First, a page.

“It’s supposed to be hard. If it were easy, everyone would do it.” —Jimmy Dugan, A League of Their Own
OK, I am a sports fan, maybe a little competitive and always up for a challenge. I will also admit that I am in the eighth inning of my career, but by no means ready to retire. I love what I do. I am part of a global team that trains our sales representatives around the world.
A few months ago, I met one of our new, young executives. He asked me how long I had been at the company, and I responded, “Just over 18 years.” He replied, “Eighteen years is a long time.” It made me question if my years of experience were still valued or if I was seen as out-of-touch. Was my knowledge dated?
A few weeks later, on November 1, I received an email from ATD about the APTD credential. It pointed out that because I had Master Trainer credentials, I could test out of that section of the exam; and if I sat for the next exam, the Learning System was included with the exam fee. But the next exam deadline was December 21, only seven weeks away. Over the next two weeks, I thought about what the APTD would mean to me and my perceived value at my age—challenge accepted!
On November 15, I looked at the sample questions to see what I was up against, and then I filled out the application—what was I thinking? December 21 was five weeks away and Thanksgiving was next week. My application was accepted, and within a day I had the online Learning System. I also ordered the hard copy version, as I was going to be traveling some over the next few weeks.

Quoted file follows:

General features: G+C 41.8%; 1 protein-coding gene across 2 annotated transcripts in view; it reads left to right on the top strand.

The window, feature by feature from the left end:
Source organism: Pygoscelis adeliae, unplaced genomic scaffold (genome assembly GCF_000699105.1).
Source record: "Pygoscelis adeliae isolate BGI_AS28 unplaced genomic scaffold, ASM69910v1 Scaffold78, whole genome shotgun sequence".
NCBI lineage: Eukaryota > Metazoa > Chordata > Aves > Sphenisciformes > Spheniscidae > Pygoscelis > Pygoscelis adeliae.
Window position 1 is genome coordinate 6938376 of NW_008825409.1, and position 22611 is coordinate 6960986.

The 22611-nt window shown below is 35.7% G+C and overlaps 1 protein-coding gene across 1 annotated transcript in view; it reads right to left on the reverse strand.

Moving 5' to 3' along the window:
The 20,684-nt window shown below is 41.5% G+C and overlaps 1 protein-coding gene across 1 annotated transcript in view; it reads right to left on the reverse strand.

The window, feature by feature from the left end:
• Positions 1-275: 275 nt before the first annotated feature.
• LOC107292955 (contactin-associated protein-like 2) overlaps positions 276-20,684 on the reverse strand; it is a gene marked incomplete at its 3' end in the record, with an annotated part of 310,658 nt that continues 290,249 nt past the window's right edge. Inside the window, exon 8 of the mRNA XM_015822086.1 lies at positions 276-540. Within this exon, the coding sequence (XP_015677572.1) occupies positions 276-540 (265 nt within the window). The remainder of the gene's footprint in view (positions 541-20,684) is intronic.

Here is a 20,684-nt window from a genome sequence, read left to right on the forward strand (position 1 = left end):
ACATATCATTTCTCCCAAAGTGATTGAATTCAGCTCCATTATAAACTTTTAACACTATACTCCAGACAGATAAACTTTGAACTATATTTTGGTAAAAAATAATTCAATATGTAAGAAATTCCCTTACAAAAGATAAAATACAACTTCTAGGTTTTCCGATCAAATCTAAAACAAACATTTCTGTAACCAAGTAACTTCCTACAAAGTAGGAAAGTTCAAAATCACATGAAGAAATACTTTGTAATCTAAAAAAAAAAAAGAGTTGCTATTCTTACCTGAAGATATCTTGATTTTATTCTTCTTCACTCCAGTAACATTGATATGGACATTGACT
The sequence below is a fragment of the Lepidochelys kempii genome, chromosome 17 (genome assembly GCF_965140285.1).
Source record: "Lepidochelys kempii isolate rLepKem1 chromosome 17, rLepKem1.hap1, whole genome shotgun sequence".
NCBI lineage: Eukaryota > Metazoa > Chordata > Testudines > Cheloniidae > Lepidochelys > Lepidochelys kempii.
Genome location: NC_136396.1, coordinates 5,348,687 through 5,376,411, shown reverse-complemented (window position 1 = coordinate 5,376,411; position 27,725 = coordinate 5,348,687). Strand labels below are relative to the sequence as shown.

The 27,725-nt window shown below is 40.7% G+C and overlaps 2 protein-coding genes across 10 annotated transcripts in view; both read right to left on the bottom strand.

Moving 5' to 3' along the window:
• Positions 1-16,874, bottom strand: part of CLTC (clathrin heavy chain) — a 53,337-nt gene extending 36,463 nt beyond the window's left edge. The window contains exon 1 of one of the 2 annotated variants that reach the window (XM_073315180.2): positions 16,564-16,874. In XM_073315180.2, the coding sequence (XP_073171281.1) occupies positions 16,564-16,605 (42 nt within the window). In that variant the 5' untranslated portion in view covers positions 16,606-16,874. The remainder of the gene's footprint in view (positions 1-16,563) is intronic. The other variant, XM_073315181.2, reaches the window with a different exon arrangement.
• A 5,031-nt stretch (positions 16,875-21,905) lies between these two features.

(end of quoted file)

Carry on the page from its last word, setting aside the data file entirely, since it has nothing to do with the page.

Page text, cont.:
Step 1—I took one of the practice exams to establish my baseline. Needless to say I did not pass, but I had some indication where my weaknesses were. I made an Excel spreadsheet and listed day by day what I needed to accomplish to do this in five weeks.
Step 2—I read the online Learning System program in sections, took notes the old-fashioned way—with a pen and paper—and took the quizzes at the end of each section.
Step 3—I typed my notes, printed them, and created a binder. Now it was time to take another practice exam. This time I was closer to passing, but not where I needed to be.
Step 4—I took copious notes on all the quiz questions and practice exam questions. I printed the practice exams and added those to my binder. I reread all the sections and updated my notes. I studied the binder, highlighting key points; then it was practice exam time again. This time I passed with some room to spare. Phew!
Step 5—Take the exam. I had not sat for an exam in more than 20 years. I was nervous, really nervous. A word of advice: Do it early in the day. Waiting around until 2 p.m. was nerve-racking; by 11 a.m. I just wanted to get it over with.
Step 6—Celebrate! I didn’t tell anybody at work I was doing this for fear of failure. This was personal. It was fun to come back to work in January and hang the certificate in my office.
I am thrilled to be starting 2019 in a “league of our own”—those who hold the APTD credential.
Learn more about how to become an APTD.